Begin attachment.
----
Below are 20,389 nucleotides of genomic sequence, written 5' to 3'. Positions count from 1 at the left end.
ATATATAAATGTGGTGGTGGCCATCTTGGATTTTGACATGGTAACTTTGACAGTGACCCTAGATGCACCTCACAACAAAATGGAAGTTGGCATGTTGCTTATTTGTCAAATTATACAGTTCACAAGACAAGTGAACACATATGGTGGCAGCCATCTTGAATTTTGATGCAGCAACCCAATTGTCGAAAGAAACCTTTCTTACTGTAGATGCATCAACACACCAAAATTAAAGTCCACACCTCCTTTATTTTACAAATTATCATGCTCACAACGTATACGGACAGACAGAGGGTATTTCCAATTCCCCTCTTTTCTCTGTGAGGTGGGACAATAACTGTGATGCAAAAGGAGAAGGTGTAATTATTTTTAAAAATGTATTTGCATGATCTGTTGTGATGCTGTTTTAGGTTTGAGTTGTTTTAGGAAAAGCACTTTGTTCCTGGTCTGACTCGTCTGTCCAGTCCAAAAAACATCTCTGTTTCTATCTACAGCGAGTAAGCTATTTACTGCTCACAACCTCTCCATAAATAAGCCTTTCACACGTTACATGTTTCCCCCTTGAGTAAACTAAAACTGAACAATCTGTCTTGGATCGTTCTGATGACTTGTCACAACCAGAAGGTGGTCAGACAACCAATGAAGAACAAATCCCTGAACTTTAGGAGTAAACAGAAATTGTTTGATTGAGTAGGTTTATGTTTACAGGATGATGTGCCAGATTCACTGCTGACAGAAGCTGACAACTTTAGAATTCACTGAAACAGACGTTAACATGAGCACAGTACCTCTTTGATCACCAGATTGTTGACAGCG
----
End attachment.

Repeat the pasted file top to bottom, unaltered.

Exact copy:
Below are 20,389 nucleotides of genomic sequence, written 5' to 3'. Positions count from 1 at the left end.
ATATATAAATGTGGTGGTGGCCATCTTGGATTTTGACATGGTAACTTTGACAGTGACCCTAGATGCACCTCACAACAAAATGGAAGTTGGCATGTTGCTTATTTGTCAAATTATACAGTTCACAAGACAAGTGAACACATATGGTGGCAGCCATCTTGAATTTTGATGCAGCAACCCAATTGTCGAAAGAAACCTTTCTTACTGTAGATGCATCAACACACCAAAATTAAAGTCCACACCTCCTTTATTTTACAAATTATCATGCTCACAACGTATACGGACAGACAGAGGGTATTTCCAATTCCCCTCTTTTCTCTGTGAGGTGGGACAATAACTGTGATGCAAAAGGAGAAGGTGTAATTATTTTTAAAAATGTATTTGCATGATCTGTTGTGATGCTGTTTTAGGTTTGAGTTGTTTTAGGAAAAGCACTTTGTTCCTGGTCTGACTCGTCTGTCCAGTCCAAAAAACATCTCTGTTTCTATCTACAGCGAGTAAGCTATTTACTGCTCACAACCTCTCCATAAATAAGCCTTTCACACGTTACATGTTTCCCCCTTGAGTAAACTAAAACTGAACAATCTGTCTTGGATCGTTCTGATGACTTGTCACAACCAGAAGGTGGTCAGACAACCAATGAAGAACAAATCCCTGAACTTTAGGAGTAAACAGAAATTGTTTGATTGAGTAGGTTTATGTTTACAGGATGATGTGCCAGATTCACTGCTGACAGAAGCTGACAACTTTAGAATTCACTGAAACAGACGTTAACATGAGCACAGTACCTCTTTGATCACCAGATTGTTGACAGCG